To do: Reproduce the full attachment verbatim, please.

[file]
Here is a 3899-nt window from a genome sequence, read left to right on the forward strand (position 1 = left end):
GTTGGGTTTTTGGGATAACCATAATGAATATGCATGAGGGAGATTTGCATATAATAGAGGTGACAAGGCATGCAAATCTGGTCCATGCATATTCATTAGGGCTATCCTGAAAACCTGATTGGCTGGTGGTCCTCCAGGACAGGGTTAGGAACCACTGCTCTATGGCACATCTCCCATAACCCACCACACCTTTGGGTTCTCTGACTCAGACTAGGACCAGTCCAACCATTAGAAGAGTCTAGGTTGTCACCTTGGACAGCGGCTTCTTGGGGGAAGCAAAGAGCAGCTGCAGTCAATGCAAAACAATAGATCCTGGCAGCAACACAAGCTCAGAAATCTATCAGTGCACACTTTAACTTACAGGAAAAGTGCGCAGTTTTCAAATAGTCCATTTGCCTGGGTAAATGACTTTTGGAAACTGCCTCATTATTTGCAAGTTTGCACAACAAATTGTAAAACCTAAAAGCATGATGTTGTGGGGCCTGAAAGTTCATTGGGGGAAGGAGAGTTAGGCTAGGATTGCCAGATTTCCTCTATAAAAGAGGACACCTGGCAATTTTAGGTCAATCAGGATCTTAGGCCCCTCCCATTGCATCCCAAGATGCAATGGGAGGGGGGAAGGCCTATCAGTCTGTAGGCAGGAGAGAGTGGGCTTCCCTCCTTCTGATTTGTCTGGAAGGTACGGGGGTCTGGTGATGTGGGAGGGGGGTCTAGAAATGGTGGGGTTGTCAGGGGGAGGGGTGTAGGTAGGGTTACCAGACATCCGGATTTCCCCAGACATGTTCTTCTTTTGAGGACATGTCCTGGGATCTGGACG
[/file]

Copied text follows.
Here is a 3899-nt window from a genome sequence, read left to right on the forward strand (position 1 = left end):
GTTGGGTTTTTGGGATAACCATAATGAATATGCATGAGGGAGATTTGCATATAATAGAGGTGACAAGGCATGCAAATCTGGTCCATGCATATTCATTAGGGCTATCCTGAAAACCTGATTGGCTGGTGGTCCTCCAGGACAGGGTTAGGAACCACTGCTCTATGGCACATCTCCCATAACCCACCACACCTTTGGGTTCTCTGACTCAGACTAGGACCAGTCCAACCATTAGAAGAGTCTAGGTTGTCACCTTGGACAGCGGCTTCTTGGGGGAAGCAAAGAGCAGCTGCAGTCAATGCAAAACAATAGATCCTGGCAGCAACACAAGCTCAGAAATCTATCAGTGCACACTTTAACTTACAGGAAAAGTGCGCAGTTTTCAAATAGTCCATTTGCCTGGGTAAATGACTTTTGGAAACTGCCTCATTATTTGCAAGTTTGCACAACAAATTGTAAAACCTAAAAGCATGATGTTGTGGGGCCTGAAAGTTCATTGGGGGAAGGAGAGTTAGGCTAGGATTGCCAGATTTCCTCTATAAAAGAGGACACCTGGCAATTTTAGGTCAATCAGGATCTTAGGCCCCTCCCATTGCATCCCAAGATGCAATGGGAGGGGGGAAGGCCTATCAGTCTGTAGGCAGGAGAGAGTGGGCTTCCCTCCTTCTGATTTGTCTGGAAGGTACGGGGGTCTGGTGATGTGGGAGGGGGGTCTAGAAATGGTGGGGTTGTCAGGGGGAGGGGTGTAGGTAGGGTTACCAGACATCCGGATTTCCCCAGACATGTTCTTCTTTTGAGGACATGTCCTGGGATCTGGACG